During my second year of teaching at my current high school, the assistant principal supervising me stepped into my classroom for an unannounced observation.
My students were reading an essay I brought in to introduce a new unit. It was a good text, high-level and high-interest — and most of the kids were annotating diligently. After a few minutes, though, I heard a quiet laugh from a table in the back of the room. Then a louder laugh. Then, conversation. The boys sitting there were carrying on as if they weren’t in an otherwise quiet classroom, as if their assistant principal wasn’t right there behind them, taking notes.
I walked over to the boys’ table and announced in my firmest voice, “Let me remind the class that this is a silent activity.”
It worked; the boys shut up.
Later, I met with my supervisor to discuss the lesson. I thought she would at least congratulate me on my classroom management. She brought up the incident right away: “Did you hear what those boys in the back were saying?”
I said, “No.”
She went on. “They were talking about the essay. In fact, they anticipated some of the questions you asked after the reading, and were starting to debate them. They were really into the text.”
Then, she asked, “What did they do after you told them to be quiet?”
I thought back. One boy put his head down for the rest of the period; the other started tapping his pencil loudly on his desk, sighing dramatically whenever I asked the class to do something. Neither student finished the reading or the post-reading assignment. By enforcing a poorly thought-out rule, I had shut down what could have been productive engagement and created a series of new problems.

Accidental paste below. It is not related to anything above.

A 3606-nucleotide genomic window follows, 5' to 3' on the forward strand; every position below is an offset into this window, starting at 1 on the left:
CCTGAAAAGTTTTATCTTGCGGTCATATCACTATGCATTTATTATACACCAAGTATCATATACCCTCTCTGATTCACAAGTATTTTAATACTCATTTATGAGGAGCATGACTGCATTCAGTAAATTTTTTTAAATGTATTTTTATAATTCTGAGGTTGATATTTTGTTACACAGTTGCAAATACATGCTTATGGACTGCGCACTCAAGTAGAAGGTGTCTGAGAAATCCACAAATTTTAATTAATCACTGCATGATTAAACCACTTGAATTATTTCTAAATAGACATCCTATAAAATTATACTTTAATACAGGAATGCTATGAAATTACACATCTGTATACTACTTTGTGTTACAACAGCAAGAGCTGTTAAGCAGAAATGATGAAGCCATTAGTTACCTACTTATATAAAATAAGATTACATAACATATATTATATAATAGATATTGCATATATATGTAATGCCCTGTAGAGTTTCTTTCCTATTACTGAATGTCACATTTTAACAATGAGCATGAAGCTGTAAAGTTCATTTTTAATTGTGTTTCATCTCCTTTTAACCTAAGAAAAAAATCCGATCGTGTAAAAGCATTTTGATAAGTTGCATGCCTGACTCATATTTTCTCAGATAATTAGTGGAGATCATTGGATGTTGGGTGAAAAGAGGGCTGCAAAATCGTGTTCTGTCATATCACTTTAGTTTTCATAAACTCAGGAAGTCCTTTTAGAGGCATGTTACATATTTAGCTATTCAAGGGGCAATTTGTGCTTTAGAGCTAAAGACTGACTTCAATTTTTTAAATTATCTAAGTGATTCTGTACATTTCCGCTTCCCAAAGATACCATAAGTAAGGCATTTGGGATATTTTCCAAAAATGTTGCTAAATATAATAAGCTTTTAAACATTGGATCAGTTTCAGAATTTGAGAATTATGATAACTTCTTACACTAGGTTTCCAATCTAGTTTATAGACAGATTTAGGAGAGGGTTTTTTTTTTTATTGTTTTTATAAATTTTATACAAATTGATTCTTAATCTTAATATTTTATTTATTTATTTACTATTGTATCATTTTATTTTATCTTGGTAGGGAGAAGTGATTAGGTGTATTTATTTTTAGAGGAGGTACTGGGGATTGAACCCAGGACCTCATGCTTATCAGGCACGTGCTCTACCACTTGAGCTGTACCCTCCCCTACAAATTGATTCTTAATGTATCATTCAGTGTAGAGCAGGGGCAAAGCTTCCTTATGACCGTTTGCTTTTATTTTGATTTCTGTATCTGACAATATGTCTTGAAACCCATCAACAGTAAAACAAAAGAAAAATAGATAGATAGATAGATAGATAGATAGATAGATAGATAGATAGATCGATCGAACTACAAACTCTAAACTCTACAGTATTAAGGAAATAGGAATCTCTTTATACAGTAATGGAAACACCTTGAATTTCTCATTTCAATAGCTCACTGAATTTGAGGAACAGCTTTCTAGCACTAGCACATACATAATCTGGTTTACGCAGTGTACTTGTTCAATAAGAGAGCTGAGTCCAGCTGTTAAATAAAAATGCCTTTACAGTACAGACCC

I’ve thought about that lesson as immigration reform has bubbled back into the news, especially after the twin debacles of Donald Trump’s “zero tolerance” policy for detaining asylum-seekers on the border and House Republicans’ failure to pass recent immigration bills. In teaching, my supervisor reminded me that day, if you want your rules to be followed, those rules have to make sense; they have to further your class objectives; and your students have to understand how following the rules will benefit them. If those conditions go unmet, you can expect your rules to be broken.
Our immigration rules don’t make sense. We’re a wealthy nation with industries that depend on immigrant labor, and there are a handful of nearby countries where conditions sometimes range from depressed to life-threatening. Yet, our rules make it virtually impossible for people from those places — except for the wealthy and well-connected — to legally migrate to our country. We shout “Get in line!” to people who come here without authorization, but we never acknowledge that, for most immigrants from Mexico and Central America, there is no line.
Many specific steps the Trump administration has taken on immigration seem destined to increase rather than reduce illegality. For example, ending Temporary Protected Status for Haitians, Salvadorans and Hondurans won’t lead hundreds of thousands of immigrants from those countries to give up the families and careers they’ve built in the United States; instead, it will create a new class of “rule-breakers” from groups that had been contributing to our country.
Similarly, the Justice Department’s new restrictions on asylum won’t stop people from fleeing violence; they’ll just increase the probability those people will do so illegally.
In a badly designed system, responsible rule enforcement means discretion and judgment — and sometimes that looks like leniency. But President Trump’s immigration critics don’t want “open borders” any more than teachers want classrooms without rules. Instead, like good teachers, those critics know that “zero tolerance” is a bad response to the problems caused by bad rules.
Strong teaches high school English in Austin.